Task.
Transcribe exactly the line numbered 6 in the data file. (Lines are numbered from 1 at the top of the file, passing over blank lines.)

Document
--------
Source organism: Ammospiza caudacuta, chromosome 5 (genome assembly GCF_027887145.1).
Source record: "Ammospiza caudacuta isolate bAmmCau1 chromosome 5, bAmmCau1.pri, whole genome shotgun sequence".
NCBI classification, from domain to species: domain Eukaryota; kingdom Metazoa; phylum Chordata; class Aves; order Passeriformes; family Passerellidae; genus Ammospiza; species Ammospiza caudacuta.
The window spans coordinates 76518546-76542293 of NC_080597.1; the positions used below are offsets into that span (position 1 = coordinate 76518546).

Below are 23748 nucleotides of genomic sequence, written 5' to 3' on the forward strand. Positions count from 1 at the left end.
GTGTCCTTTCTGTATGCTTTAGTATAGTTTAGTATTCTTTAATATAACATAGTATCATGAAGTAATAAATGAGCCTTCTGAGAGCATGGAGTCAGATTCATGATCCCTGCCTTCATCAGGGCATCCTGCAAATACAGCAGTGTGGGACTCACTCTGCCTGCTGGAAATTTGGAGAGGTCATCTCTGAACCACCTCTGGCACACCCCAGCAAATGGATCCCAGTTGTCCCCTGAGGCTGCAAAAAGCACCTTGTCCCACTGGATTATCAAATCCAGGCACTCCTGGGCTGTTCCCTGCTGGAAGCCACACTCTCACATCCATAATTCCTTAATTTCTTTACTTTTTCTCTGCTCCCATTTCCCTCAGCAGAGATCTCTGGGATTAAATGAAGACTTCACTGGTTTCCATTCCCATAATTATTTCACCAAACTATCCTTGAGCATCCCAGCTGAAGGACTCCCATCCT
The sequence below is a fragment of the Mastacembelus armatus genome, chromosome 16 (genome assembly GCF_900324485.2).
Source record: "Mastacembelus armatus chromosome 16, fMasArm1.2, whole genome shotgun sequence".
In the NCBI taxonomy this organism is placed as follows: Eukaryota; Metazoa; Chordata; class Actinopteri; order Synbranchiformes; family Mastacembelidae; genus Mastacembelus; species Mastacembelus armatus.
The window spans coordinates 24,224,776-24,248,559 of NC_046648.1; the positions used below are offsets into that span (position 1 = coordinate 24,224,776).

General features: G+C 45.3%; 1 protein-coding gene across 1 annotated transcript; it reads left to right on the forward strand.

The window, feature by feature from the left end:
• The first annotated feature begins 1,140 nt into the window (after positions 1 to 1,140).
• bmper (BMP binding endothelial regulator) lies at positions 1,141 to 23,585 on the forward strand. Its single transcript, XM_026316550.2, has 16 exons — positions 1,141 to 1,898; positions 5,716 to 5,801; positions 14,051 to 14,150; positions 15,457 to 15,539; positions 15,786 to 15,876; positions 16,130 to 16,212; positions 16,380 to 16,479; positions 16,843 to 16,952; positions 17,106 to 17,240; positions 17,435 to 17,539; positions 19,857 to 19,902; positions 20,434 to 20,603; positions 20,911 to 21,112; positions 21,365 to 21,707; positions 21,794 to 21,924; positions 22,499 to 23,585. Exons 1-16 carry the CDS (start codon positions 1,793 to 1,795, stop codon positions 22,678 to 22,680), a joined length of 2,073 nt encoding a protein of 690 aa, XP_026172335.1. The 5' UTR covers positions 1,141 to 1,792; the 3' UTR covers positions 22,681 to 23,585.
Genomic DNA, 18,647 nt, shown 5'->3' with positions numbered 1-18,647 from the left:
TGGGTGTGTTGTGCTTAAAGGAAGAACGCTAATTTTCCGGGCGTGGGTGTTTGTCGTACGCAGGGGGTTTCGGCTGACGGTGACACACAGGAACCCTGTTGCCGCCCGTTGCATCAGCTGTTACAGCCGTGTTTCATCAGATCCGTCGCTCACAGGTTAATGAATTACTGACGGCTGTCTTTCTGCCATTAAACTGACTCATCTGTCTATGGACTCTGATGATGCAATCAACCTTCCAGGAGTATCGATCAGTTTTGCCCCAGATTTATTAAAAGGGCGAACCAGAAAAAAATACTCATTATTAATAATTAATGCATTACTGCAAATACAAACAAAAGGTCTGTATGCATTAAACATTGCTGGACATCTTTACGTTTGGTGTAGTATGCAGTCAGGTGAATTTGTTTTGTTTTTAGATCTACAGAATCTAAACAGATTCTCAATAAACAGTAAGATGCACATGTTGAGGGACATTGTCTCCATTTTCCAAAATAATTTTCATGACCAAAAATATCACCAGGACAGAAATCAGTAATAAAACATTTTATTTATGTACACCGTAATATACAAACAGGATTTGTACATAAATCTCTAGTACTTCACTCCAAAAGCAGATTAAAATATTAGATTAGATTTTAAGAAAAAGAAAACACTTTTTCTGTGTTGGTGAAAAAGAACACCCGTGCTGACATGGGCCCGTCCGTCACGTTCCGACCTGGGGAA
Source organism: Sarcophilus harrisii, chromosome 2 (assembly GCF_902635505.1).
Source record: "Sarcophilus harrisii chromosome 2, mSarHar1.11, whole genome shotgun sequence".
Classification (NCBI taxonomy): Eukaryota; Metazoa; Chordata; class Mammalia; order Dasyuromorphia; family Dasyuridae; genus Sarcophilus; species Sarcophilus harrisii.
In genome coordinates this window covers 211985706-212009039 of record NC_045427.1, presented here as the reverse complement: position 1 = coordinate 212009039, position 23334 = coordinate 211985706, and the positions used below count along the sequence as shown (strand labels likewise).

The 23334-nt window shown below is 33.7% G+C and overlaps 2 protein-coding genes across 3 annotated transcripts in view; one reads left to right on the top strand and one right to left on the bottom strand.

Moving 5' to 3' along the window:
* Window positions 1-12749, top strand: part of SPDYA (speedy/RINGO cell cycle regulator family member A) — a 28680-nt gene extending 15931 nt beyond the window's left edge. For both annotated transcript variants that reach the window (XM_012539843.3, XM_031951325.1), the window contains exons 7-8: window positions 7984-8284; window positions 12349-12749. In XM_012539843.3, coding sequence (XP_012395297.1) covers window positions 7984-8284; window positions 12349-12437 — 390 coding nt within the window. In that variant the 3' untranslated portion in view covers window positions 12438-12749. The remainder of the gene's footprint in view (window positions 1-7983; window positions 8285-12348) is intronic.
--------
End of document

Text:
GTGTCCTTTCTGTATGCTTTAGTATAGTTTAGTATTCTTTAATATAACATAGTATCATGAAGTAATAAATGAGCCTTCTGAGAGCATGGAGTCAGATTCATGATCCCTGCCTTCATCAGGGCATCCTGCAAATACAGCAGTGTGGGACTCACTCTGCCTGCTGGAAATTTGGAGAGGTCATCTCTGAACCACCTCTGGCACACCCCAGCAAATGGATCCCAGTTGTCCCCTGAGGCTGCAAAAAGCACCTTGTCCCACTGGATTATCAAATCCAGGCACTCCTGGGCTGTTCCCTGCTGGAAGCCACACTCTCACATCCATAATTCCTTAATTTCTTTACTTTTTCTCTGCTCCCATTTCCCTCAGCAGAGATCTCTGGGATTAAATGAAGACTTCACTGGTTTCCATTCCCATAATTATTTCACCAAACTATCCTTGAGCATCCCAGCTGAAGGACTCCCATCCT